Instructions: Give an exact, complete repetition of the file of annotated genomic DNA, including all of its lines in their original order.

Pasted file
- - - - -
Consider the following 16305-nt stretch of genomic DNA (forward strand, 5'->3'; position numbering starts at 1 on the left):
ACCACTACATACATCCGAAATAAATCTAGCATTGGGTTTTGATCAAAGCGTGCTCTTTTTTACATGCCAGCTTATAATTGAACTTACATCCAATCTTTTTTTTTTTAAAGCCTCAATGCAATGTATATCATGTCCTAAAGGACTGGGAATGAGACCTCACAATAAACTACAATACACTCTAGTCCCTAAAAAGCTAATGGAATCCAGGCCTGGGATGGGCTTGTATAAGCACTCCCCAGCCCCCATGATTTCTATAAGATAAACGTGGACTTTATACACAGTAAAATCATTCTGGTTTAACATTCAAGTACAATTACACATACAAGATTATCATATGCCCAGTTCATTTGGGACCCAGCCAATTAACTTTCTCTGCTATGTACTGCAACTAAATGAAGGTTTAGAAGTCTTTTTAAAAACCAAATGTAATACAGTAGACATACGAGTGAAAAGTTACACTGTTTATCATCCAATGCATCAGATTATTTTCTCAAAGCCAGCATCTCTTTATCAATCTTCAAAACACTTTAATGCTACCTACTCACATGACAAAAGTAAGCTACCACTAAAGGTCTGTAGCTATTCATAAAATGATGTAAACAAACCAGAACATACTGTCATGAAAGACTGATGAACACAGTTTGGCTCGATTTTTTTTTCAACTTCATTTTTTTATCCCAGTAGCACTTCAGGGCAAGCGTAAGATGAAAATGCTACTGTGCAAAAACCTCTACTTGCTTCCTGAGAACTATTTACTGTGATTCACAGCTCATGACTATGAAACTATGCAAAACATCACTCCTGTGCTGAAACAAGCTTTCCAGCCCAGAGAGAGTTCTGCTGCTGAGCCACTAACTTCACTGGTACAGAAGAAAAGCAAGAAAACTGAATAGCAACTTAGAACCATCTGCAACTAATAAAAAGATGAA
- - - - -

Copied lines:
Consider the following 16305-nt stretch of genomic DNA (forward strand, 5'->3'; position numbering starts at 1 on the left):
ACCACTACATACATCCGAAATAAATCTAGCATTGGGTTTTGATCAAAGCGTGCTCTTTTTTACATGCCAGCTTATAATTGAACTTACATCCAATCTTTTTTTTTTTAAAGCCTCAATGCAATGTATATCATGTCCTAAAGGACTGGGAATGAGACCTCACAATAAACTACAATACACTCTAGTCCCTAAAAAGCTAATGGAATCCAGGCCTGGGATGGGCTTGTATAAGCACTCCCCAGCCCCCATGATTTCTATAAGATAAACGTGGACTTTATACACAGTAAAATCATTCTGGTTTAACATTCAAGTACAATTACACATACAAGATTATCATATGCCCAGTTCATTTGGGACCCAGCCAATTAACTTTCTCTGCTATGTACTGCAACTAAATGAAGGTTTAGAAGTCTTTTTAAAAACCAAATGTAATACAGTAGACATACGAGTGAAAAGTTACACTGTTTATCATCCAATGCATCAGATTATTTTCTCAAAGCCAGCATCTCTTTATCAATCTTCAAAACACTTTAATGCTACCTACTCACATGACAAAAGTAAGCTACCACTAAAGGTCTGTAGCTATTCATAAAATGATGTAAACAAACCAGAACATACTGTCATGAAAGACTGATGAACACAGTTTGGCTCGATTTTTTTTTCAACTTCATTTTTTTATCCCAGTAGCACTTCAGGGCAAGCGTAAGATGAAAATGCTACTGTGCAAAAACCTCTACTTGCTTCCTGAGAACTATTTACTGTGATTCACAGCTCATGACTATGAAACTATGCAAAACATCACTCCTGTGCTGAAACAAGCTTTCCAGCCCAGAGAGAGTTCTGCTGCTGAGCCACTAACTTCACTGGTACAGAAGAAAAGCAAGAAAACTGAATAGCAACTTAGAACCATCTGCAACTAATAAAAAGATGAA